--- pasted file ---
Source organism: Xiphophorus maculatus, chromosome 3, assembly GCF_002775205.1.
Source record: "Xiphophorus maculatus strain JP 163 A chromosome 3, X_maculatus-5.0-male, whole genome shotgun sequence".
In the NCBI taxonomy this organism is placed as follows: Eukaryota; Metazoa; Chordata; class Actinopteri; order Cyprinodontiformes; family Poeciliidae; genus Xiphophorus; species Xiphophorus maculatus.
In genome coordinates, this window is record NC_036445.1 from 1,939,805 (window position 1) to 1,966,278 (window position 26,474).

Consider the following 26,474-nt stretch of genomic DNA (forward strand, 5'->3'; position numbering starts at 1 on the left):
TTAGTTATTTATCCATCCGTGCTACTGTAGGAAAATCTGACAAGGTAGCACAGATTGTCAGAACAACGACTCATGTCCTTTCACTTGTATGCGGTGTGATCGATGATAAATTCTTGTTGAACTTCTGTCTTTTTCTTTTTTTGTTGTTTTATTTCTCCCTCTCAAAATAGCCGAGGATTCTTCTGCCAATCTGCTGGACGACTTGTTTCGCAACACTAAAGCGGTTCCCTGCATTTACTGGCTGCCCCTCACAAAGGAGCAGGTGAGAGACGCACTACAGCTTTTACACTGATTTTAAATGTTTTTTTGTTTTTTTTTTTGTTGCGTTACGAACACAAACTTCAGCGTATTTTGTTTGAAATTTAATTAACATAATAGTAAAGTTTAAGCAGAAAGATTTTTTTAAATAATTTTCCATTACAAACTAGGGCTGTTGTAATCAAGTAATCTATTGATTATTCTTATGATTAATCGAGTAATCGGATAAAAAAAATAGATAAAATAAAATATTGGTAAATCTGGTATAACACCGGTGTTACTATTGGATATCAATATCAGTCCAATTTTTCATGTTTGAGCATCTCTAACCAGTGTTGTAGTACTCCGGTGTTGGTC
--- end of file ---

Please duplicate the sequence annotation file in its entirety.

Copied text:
Source organism: Xiphophorus maculatus, chromosome 3, assembly GCF_002775205.1.
Source record: "Xiphophorus maculatus strain JP 163 A chromosome 3, X_maculatus-5.0-male, whole genome shotgun sequence".
In the NCBI taxonomy this organism is placed as follows: Eukaryota; Metazoa; Chordata; class Actinopteri; order Cyprinodontiformes; family Poeciliidae; genus Xiphophorus; species Xiphophorus maculatus.
In genome coordinates, this window is record NC_036445.1 from 1,939,805 (window position 1) to 1,966,278 (window position 26,474).

Consider the following 26,474-nt stretch of genomic DNA (forward strand, 5'->3'; position numbering starts at 1 on the left):
TTAGTTATTTATCCATCCGTGCTACTGTAGGAAAATCTGACAAGGTAGCACAGATTGTCAGAACAACGACTCATGTCCTTTCACTTGTATGCGGTGTGATCGATGATAAATTCTTGTTGAACTTCTGTCTTTTTCTTTTTTTGTTGTTTTATTTCTCCCTCTCAAAATAGCCGAGGATTCTTCTGCCAATCTGCTGGACGACTTGTTTCGCAACACTAAAGCGGTTCCCTGCATTTACTGGCTGCCCCTCACAAAGGAGCAGGTGAGAGACGCACTACAGCTTTTACACTGATTTTAAATGTTTTTTTGTTTTTTTTTTTGTTGCGTTACGAACACAAACTTCAGCGTATTTTGTTTGAAATTTAATTAACATAATAGTAAAGTTTAAGCAGAAAGATTTTTTTAAATAATTTTCCATTACAAACTAGGGCTGTTGTAATCAAGTAATCTATTGATTATTCTTATGATTAATCGAGTAATCGGATAAAAAAAATAGATAAAATAAAATATTGGTAAATCTGGTATAACACCGGTGTTACTATTGGATATCAATATCAGTCCAATTTTTCATGTTTGAGCATCTCTAACCAGTGTTGTAGTACTCCGGTGTTGGTC